When film and television fans think of horror anthologies, their minds are typically drawn to television series such as “The Twilight Zone,” “Tales from the Crypt,” or even “Night Gallery.”
With plans to remake the former two series, many forget that anthology horror films have had a healthy life on the silver screen.
With minor successes like “Twilight Zone: The Movie” and “Tales from the Darkside: The Movie,” as well as films that date back to 1945’s British chiller “Dead of Night,” cinema has a long history of giving you multiple scares for the price of one.
With Halloween drawing nearer, Scene & Heard offers its selection of anthology films. From the sophisticated camp of “Creepshow” to the art-house prestige of “Three…Extremes,” these are the films that rank amongst the best.
“Tales from the Crypt” (1972)
Predating the successful HBO series by nearly twenty years, this adaptation of the classic EC Comics’ horror strip features top talent, such as Joan Collins and “Star Wars” actor Peter Cushing.
When five tourists enter a historic catacomb, they encounter a foreboding spirit known only as the Crypt Keeper. When the group splits up, the Keeper shows each of the tourists how they will eventually die, ranging from Christmas Eve murder to death-by-greed.
While the film is considered tame by today’s horror standards, it’s still an effective chiller that works in a way that the best anthologies do, using each story as a morality tale that scares its audience into behaving.
Perhaps the campiest entry in this list, “Creepshow” offers a rare melding of two of horror’s most imaginative minds. “Night of the Living Dead” director George A. Romero and acclaimed horror author Stephen King pair up to pay homage to the horror comics that inspired them as children.
Presented in a way that represents a cinematic comic book of demented tales, stars such as Hal Holbrook, Leslie Nielsen (in a surprisingly serious turn), and even King himself wreak terror on audiences. With stories ranging from torrid love affairs gone awry to cockroaches infesting the house of a clean freak, Romero and King select stories that are bound to get under everybody’s skin.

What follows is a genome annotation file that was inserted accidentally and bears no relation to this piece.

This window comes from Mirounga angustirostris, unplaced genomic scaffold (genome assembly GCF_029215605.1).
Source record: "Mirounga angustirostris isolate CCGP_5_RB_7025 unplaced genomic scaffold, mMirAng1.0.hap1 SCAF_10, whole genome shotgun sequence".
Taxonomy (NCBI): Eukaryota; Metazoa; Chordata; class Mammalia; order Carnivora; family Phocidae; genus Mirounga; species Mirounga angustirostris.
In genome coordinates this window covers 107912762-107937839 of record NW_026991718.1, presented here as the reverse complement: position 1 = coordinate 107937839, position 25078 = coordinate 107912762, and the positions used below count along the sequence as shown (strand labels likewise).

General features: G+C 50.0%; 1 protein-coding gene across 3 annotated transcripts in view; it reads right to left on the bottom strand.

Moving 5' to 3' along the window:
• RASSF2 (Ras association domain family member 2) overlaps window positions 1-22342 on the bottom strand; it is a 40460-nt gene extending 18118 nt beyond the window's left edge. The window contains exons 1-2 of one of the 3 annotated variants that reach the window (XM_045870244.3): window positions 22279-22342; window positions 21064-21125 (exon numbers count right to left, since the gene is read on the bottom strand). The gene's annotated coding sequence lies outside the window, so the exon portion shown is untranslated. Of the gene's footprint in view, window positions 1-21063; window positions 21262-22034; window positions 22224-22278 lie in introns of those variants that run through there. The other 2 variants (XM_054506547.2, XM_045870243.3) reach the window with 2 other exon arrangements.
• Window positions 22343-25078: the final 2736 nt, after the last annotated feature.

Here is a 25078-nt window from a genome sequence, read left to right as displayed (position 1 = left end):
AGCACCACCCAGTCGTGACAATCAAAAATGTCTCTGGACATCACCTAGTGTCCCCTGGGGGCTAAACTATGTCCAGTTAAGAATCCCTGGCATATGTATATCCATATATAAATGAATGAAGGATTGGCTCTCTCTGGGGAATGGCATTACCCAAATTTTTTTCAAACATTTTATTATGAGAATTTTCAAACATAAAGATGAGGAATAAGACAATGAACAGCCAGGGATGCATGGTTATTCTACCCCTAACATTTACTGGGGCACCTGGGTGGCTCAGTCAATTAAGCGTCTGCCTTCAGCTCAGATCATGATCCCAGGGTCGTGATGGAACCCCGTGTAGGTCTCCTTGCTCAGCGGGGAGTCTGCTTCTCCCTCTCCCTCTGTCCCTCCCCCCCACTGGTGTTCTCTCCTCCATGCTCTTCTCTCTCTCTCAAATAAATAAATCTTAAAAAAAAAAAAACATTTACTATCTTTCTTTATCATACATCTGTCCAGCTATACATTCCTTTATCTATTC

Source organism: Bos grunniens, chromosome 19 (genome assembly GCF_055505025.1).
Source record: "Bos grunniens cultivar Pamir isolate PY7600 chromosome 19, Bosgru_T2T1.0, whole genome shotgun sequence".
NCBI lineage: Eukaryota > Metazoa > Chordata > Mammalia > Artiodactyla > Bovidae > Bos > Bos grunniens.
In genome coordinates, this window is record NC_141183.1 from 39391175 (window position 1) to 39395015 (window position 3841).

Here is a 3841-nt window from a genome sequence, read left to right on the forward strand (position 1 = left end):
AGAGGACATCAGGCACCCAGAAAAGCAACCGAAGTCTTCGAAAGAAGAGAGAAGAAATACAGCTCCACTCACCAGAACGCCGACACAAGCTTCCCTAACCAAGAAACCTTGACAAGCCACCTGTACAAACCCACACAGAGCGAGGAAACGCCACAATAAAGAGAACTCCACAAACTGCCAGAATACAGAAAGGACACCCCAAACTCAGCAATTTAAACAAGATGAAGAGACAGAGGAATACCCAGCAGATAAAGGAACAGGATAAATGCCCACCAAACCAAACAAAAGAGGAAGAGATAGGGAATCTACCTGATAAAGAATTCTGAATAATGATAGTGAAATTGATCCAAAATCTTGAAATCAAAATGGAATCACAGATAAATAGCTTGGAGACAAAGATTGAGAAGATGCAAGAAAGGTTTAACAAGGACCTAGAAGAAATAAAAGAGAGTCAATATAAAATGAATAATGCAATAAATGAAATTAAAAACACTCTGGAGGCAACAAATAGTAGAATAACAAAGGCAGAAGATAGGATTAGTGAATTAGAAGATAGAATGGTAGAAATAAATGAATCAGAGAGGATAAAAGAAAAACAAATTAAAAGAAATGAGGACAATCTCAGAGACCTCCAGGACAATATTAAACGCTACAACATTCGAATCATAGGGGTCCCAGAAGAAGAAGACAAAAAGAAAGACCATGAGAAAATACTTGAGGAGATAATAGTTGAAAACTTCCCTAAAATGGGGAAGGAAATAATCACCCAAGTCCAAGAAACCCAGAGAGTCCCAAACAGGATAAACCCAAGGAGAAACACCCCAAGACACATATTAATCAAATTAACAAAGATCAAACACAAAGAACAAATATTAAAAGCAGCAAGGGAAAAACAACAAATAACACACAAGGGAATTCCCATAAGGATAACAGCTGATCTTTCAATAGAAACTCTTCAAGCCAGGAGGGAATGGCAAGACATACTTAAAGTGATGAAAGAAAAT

The film sparked two unsuccessful attempts to duplicate the fun and excitement that came along with the first “Creepshow,” but never could capture a tone that straddled the line between pure dread and camp quite as well.
“Tales from the Hood” (1995)
What could have been the equivalent of a film such as “Leprechaun in the Hood,” “Tales from the Hood” is an anthology horror film set within the crime-ridden streets of South Central Los Angeles, but the film cleverly satirizes African-American stereotypes rather than perpetuating them.
“Tales from the Hood” tells the story of three potential drug buyers that accidentally stumble upon a creepy funeral home’s caretaker who tells them four haunting tales, while also playing upon important issues in the African-American community, such as police brutality and racism.
The Spike Lee-produced film is out of print on DVD, which is a shame because it’s a solidly creepy anthology film, but it’s available to stream on Netflix and can usually be found used for a decent price.
The most prestigious of these anthology films, “Three…Extremes” comes from “Oldboy” director Chan-wook Park, “Audition” and “13 Assassins” director Takashi Miike, and “Hollywood Hong Kong” director Fruit Chan.
This Asian horror film capitalizes on each director’s penchant for extreme horror and if you can stomach any of their above-mentioned films, than it will certainly deliver. Park’s story follows a sadistic kidnapping attempt, Miike’s covers the threats of lucid dreaming and Chan’s deals with an actress who seeks eternal beauty in supposedly regenerative dumplings.
The film is for audiences who like to be challenged by what they watch, having received rave reviews from the likes of Roger Ebert, but remaining mostly a cult film stateside.
“Trick ‘r Treat” (2009)
Surely the most entertaining of the bunch, writer and director Michael Dougherty’s “Trick ‘r Treat” is a labor of love that should probably be saved to watch until that mischievous night of trick or treating.
Each of the film’s stories covers a rule of trick or treating, like not blowing out your Jack O’ Lantern’s candle, checking your candy and, most importantly, wearing a costume. A mysterious figure named Sam watches over several people in a sleepy little leaf-covered town on Halloween night, appropriately punishing them if they break a single rule.
The film was notoriously robbed of a theatrical release and thrown onto DVD and Blu-ray in October 2009, but that hasn’t stopped people from finding it. On Halloween, “Trick ‘r Treat” plays on horror channel FEARnet for 24-hours straight, while Dougherty continues to make popular viral shorts involving Sam for the channel, and it remains a bestseller on sites such as amazon com every All Hallows’ Eve.